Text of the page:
Be efficient, handing over all files in the correct resolution, size and format. This will ensure your developer has the tools needed without the extra work.

Create a style guide as a roadmap

By creating a style guide, you’ll be able to create a clear map for your site. This will help to create a clear communication process between you and your developer. This is because both of you will know what you are doing next.

By using a style guide, the designer will create a consistent site. Each colour, font, shadow or shape will be recorded and repeated.

This creates a sense of harmony for the site design. For the developer, they create a checklist. Your developer will also be able to use the style guide as a reference point for coding.

When you’re creating a style guide, be thorough. Explain the contexts of your design. Share how your user interface works.

When would you like to scroll? How will content be arranged under tabs? Why is your page designed in a specific way? This helps your developer to understand the thought process behind your designs.

Customize your style guide towards your site needs. If your logo is crucial to the site and needs a great deal of attention you may list a great many points.

However, if your site focuses on typography, this might take up a lot of space in your guide.

Style guides focus on the building blocks of a design. Some common areas recorded in the style guide include:

Typography: recording the different typefaces used helps to keep the page consistent.

List the font choices, styles and sizes and how these apply to each aspect of a site. What are the choices for headings, subheadings or body text? How should the copy be displayed?

Layouts: share how your site will be composed. What are the margins? How many columns will you use for your copy? How will your text be aligned? How will your page be composed?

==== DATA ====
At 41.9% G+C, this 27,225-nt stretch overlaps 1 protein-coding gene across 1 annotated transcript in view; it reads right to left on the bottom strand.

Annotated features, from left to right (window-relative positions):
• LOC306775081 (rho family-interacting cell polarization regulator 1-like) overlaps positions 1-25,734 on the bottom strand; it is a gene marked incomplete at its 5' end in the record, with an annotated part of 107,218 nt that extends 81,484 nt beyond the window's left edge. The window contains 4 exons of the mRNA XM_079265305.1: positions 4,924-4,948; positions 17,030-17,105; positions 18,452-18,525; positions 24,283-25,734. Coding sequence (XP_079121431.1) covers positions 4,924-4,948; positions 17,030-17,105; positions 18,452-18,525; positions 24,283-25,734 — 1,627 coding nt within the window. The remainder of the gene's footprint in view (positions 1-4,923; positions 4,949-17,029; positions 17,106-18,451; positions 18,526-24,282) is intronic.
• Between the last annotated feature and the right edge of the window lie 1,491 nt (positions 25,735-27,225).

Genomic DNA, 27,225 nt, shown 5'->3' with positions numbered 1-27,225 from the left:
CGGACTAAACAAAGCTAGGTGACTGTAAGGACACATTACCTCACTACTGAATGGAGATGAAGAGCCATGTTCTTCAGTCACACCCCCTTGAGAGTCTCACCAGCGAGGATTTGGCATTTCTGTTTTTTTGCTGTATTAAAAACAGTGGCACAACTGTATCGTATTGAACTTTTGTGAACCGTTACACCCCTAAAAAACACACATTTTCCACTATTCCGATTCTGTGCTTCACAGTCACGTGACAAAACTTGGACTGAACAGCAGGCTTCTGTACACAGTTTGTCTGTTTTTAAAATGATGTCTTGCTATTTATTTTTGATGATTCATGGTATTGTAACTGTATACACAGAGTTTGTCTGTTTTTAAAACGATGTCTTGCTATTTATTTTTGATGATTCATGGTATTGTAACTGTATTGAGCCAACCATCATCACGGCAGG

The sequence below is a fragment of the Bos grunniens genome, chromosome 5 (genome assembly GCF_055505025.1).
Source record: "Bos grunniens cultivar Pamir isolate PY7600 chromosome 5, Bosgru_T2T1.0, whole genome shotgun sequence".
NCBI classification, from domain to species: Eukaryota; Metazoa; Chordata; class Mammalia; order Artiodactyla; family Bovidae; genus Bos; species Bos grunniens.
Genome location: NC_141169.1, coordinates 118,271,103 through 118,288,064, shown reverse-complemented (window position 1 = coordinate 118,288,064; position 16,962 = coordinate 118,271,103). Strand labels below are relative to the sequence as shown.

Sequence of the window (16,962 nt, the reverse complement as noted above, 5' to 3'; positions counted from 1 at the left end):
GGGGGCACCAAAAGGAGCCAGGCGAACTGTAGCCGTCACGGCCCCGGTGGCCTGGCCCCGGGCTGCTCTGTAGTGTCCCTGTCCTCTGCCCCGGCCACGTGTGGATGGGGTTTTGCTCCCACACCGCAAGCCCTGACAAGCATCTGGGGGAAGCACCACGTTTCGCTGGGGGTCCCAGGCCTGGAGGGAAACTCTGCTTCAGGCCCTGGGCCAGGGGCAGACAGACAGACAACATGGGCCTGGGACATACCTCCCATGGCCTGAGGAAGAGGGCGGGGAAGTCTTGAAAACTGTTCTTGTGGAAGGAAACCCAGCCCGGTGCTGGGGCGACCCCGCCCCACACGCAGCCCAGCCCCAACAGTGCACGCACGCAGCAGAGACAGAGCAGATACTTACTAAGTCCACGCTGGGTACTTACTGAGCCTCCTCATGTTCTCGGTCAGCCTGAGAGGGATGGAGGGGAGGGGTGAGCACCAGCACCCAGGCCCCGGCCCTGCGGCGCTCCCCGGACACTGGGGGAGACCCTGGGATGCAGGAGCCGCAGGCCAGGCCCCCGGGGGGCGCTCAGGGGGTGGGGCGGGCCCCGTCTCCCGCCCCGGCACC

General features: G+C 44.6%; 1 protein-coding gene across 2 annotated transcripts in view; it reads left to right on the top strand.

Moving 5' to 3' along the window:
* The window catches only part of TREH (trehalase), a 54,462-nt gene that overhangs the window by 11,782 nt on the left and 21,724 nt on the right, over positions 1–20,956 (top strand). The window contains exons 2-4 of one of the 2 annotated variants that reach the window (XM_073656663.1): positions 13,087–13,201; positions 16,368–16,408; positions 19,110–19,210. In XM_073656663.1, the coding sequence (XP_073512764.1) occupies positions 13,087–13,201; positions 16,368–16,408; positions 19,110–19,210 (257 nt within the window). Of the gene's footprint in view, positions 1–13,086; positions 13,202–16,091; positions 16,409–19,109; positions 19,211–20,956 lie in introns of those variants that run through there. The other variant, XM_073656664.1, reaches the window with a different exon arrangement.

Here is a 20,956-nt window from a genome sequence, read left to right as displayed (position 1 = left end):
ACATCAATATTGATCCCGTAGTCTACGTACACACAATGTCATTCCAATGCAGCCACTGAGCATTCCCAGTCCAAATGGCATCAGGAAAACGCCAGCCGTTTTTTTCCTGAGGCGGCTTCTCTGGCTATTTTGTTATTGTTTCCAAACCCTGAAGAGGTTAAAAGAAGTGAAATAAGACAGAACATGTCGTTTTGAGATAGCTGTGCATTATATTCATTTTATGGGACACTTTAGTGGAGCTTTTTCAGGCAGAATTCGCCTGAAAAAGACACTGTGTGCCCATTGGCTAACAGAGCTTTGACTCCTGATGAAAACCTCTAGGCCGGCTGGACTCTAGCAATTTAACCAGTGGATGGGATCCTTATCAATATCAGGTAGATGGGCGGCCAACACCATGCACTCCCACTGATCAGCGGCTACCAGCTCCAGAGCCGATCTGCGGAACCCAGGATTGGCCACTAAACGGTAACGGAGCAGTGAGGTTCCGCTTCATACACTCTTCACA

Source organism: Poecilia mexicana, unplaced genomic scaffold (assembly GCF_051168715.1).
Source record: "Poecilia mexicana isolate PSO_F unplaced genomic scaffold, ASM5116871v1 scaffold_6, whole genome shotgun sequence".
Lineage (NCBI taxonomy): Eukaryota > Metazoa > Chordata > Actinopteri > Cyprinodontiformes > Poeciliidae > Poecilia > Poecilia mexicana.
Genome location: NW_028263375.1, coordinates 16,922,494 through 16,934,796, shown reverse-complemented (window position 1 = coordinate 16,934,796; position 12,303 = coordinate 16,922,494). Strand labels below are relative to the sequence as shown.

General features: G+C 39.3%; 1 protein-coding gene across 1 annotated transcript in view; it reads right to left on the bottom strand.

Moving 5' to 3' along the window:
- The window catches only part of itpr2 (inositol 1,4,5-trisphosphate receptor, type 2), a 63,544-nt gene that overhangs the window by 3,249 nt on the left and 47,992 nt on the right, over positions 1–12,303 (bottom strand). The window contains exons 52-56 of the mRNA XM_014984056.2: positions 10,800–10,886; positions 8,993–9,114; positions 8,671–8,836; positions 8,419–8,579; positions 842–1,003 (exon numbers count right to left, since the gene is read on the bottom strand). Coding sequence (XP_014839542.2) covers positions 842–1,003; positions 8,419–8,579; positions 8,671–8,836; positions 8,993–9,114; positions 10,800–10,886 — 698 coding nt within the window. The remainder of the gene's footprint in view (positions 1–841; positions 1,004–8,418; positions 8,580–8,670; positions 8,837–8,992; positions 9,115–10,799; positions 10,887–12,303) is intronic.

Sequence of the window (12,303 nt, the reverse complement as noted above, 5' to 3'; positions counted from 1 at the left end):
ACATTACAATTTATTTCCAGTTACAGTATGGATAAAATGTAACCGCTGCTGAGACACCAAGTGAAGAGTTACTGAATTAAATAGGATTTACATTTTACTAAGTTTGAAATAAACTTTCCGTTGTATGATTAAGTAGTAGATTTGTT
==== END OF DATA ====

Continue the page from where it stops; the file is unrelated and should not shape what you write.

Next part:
Colour schemes: Be specific. Record the exact Pantone colours you use. Also, include the colour combinations for RGB and CMYK.

Reusable code: This is the space for your developer to create code references for the different sections of your site. By creating code references, your developer will be able to cut and paste the sections they need for each area of a site.

Graphics: This is the space you can use for icons, artworks, images, illustrations, symbols and buttons.

Each area of your site should have guidelines which explain the layout or composition, and how each element of the design should interact. Provide information on where each image is located.

Navigation: Provide information on how to navigate your site. Which buttons will you use? Will your site use sidebars? Which links will you use? What about drop down menus? Share each aspect of navigation as well as the thought processes behind them.

Logos: Create clear rules for logos and designs. Some companies have a style guide simply for logos, but these can be incorporated into the style guide as well.

Share the styles, colours, placement and any typography rules associated with logos. Mascot guidelines can also be placed in this section of your style guide.

Design Philosophies: If your company has a strong brand ethos, share this with the style guide. What message does the company want to create? How can this be put into practice? Which techniques are used to achieve this goal?

This guideline creates a means of communication between you and your team members. The larger your team, the more precise your guideline should be.

Helpful practices for working in teams

When you’re working with a team, you might not communicate regularly. Some members of the team may even be working from different locations. These tips will help you to keep collaborations effective:

Create folders for your resources. This will help your team access images, icons, fonts or illustrations. You could also include codes for colours and backgrounds. This keeps all your designs accessible to your team members.

Use names for your folders. This helps your team to access and format resources easily. A coherent organizing system saves time.

Describe interactions and animations: If you are using animations, their interactions won’t be clearly evident to team members. Describe them by providing notes affixed to your wireframes.

Use storyboards to explain how your links work and where each one will lead.

Check your fonts: ensure you have the correct licenses to use each font on your site. Label each family.

Summary

When working in collaboration, designers and developers approach projects from a different perspective.

By understanding website production from these two different viewpoints, designers can work effectively to ensure a great website will be produced.

Design and development each play a crucial role in creating a site. As web design becomes increasingly specialized, there is an increased need for the various members of the team to work well together.

When specialists work well together, each member adds to the whole, creating a stellar result.

 

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Author: Bogdan Sandu

Collect by: uxfree.com